November 17, 2020 4:08:20 am
FOR SEVERAL years now, Punjab’s Agricultural Produce Marketing Committee (APMC) yards have been receiving paddy (non-Basmati) in bulk from other states to sell here. Why is this bulk being brought to Punjab’s mandis instead of being sold in the respective states? The simple answer to this question, experts say, is Minimum Support Price (MSP).
While the Centre’s, through its three farm laws, mainly the Farmers’ Produce, Trade and Commerce (Promotion and Facilitation) Act, 2020, claims that farmers can earn good profits when the market will be open, farmers of other states are sending their crops to the Punjab government’s APMC yards.
“Despite the Centre’s ‘one nation one market’ or open market push, MSP is the biggest attraction among farmers across the country. That is why farmers of Bihar and UP are selling their paddy through traders in Punjab’s mandis where it is being sold at the MSP rate. Though these farmers are not getting the full MSP as farmers of Punjab are getting for their paddy, they are still fetching a higher rate for their paddy in Punjab than the local markets of their own respective states,” said Devinder Sharma, a distinguished agriculture and food expert.
“My suggestion to the government is that it make cash credit Limit (CCL) open for paddy crop in Punjab till March-end so that farmers from other states can also come and sell their crop at MSP rate in Punjab’s mandis. It is also workbale under the open market rule of the Centre’s Bill,” he added.
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Sharma further said that when around 15-25 per cent farmers growing different crops benefit from MSP, the remaining 75 per cent also want to be covered under it. One example of it is farmers of Bihar and UP selling their paddy in Punjab through the traders because of MSP. “No private player is offering them a price even close to the MSP for their best quality crop, then who will give them more than MSP as claimed by the government?” he asked.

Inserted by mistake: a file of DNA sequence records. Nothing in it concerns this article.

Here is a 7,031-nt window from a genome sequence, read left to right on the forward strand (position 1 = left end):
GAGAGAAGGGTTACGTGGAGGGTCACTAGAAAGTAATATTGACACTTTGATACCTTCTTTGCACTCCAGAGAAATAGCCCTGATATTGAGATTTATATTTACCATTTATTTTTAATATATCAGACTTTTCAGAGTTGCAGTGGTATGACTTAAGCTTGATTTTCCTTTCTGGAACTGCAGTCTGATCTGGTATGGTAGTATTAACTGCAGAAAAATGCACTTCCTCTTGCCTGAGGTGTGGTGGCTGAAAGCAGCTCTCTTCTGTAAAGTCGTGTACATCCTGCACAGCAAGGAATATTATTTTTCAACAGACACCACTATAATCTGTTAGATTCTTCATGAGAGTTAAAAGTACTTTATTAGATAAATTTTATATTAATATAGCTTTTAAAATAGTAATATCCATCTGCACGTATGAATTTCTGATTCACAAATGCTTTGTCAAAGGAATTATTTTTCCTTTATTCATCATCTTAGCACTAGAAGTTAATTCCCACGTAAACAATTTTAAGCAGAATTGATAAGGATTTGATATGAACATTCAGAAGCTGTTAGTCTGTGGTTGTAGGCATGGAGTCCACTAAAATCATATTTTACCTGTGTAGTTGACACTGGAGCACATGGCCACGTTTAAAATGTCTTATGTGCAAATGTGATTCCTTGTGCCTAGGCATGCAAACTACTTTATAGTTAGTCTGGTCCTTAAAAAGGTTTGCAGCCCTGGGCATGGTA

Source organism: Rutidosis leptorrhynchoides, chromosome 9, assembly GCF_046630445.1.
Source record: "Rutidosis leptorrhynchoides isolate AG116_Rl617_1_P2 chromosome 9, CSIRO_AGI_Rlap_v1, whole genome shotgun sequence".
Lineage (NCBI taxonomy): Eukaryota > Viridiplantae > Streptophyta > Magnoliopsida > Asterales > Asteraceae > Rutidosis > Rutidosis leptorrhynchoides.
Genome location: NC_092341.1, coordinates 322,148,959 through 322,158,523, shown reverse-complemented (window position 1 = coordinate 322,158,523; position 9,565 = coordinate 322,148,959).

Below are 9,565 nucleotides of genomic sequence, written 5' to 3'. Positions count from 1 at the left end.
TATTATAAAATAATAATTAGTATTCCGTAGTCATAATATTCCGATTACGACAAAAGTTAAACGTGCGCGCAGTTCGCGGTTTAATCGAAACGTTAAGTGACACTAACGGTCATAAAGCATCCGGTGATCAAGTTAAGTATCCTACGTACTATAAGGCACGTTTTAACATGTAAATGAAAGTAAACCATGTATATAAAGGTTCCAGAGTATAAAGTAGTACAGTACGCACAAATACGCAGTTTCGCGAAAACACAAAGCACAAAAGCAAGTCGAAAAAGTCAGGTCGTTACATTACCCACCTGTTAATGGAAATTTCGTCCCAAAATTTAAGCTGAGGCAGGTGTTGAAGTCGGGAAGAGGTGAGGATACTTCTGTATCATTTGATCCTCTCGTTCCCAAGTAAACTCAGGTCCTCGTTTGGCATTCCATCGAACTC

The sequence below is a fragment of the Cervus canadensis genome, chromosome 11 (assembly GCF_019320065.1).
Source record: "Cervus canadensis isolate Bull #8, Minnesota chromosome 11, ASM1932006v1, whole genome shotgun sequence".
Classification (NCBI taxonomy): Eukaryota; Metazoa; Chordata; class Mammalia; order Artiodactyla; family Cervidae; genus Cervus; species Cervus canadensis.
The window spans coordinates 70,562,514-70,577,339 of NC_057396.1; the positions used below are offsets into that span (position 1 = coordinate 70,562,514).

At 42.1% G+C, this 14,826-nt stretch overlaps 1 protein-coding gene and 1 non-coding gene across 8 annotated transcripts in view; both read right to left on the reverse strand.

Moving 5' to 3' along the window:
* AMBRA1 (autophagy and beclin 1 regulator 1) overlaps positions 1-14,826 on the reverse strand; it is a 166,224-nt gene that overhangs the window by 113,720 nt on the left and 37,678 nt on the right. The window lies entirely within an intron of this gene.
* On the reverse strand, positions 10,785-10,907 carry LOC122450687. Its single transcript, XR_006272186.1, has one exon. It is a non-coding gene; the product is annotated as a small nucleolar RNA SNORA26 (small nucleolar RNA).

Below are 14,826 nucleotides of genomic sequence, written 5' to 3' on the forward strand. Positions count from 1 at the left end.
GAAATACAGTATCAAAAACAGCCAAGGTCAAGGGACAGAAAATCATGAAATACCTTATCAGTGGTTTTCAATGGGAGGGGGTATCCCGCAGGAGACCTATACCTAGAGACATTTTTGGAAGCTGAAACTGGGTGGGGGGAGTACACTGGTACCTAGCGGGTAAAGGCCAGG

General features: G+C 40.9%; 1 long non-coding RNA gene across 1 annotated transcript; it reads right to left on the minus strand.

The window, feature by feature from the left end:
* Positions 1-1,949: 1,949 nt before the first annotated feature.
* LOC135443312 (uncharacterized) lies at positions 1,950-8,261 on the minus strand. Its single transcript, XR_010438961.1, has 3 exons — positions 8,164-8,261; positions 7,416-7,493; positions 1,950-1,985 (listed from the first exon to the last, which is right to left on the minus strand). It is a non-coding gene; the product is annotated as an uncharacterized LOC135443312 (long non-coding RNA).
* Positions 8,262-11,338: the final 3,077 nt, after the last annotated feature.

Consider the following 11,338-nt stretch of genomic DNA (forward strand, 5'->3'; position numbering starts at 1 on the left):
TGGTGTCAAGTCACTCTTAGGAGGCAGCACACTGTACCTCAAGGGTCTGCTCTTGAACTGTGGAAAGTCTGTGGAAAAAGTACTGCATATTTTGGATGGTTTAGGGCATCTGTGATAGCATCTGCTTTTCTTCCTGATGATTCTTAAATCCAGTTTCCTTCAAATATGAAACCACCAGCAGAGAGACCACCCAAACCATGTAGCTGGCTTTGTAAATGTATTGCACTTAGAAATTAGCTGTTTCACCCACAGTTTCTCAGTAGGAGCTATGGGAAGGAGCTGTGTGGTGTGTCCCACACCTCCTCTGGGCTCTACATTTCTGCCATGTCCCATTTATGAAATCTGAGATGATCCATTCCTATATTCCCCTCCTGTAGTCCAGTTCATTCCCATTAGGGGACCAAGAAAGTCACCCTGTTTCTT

“In Punjab, paddy is being purchased at Rs 1,888 MSP rate from farmers and when we sell it to traders or rice shellers, who can bring it to Punjab to sell in Punjab’s mandis, we fetch Rs 1,400-1,500 per quintal as they (traders) have to bear Rs 50-100 transportation charge per quintal, depending upon the distance and remaining Rs 300-400 is their own profit. But when we sell the same paddy to our local traders, we are not getting more than Rs 1,100-1,200 per quintal,” said Suman Kumar, a farmer from Parasgarhi village in Supaul district of Bihar, who owns 5 acres of land.
He further said that farmers in Bihar are selling to local traders because the APMC Act has already been abolished there in 2006, who are offering very less and then several farmers developed links with traders having contacts in Punjab and Haryana and started selling their wheat and paddy to them, who offer better price than the local purchaser there. With this, both farmers and traders earn Rs 300-400 more per quintal after selling their crop at MSP rate in Punjab’s mandis.
“Why are we protesting for the past two months? Our only argument is to get the assured MSP for every crop along with wheat and paddy. This time when Punjab’s productivity is also at an all-time high, getting MSP is the farmers’ right,” said Jagmohan Singh, general secretary, Bharti Kisan Union (BKU) Dakaunda, adding that every states’ farmer in India wants MSP for their crop and government should enact such a law that no crop should be sold below the MSP.
He further said that if paddy from Bihar and UP is coming here the main reason for it is only the ‘MSP’ and this small fundamental principle is not being accepted by the government, “which has all the control over the private players who are minting money at the cost of farmers’ hard labour”.
Dr M S Sidhu, retired economics professor from Punjab Agriculture University (PAU), Ludhiana, and expert, said: “MSP is calculated taking every input into account and it is for welfare of farmers and when government decides about MSP of any crop it is its duty to get it implemented despite the fact that MSP may not have any legal entity but still it is a basic directive which should be followed for the well-being of the farmer community.”
This year, the Punjab government may cross the procurement figure of 200 lakh tonnes (20 million tonnes) paddy soon. This procurement is around 3 million tonnes more what the Punjab was actually estimating before harvesting of paddy and would be over 4 million tonnes (40 lakh tonnes) more what the state actually will produce from around 21 lakh hectares paddy (non-Basmati) area in the state this year. Even if Punjab’s productivity touches 7 tonnes per hectare, the total production would not go beyond around 150 lakh tonnes of paddy (non-basmati).
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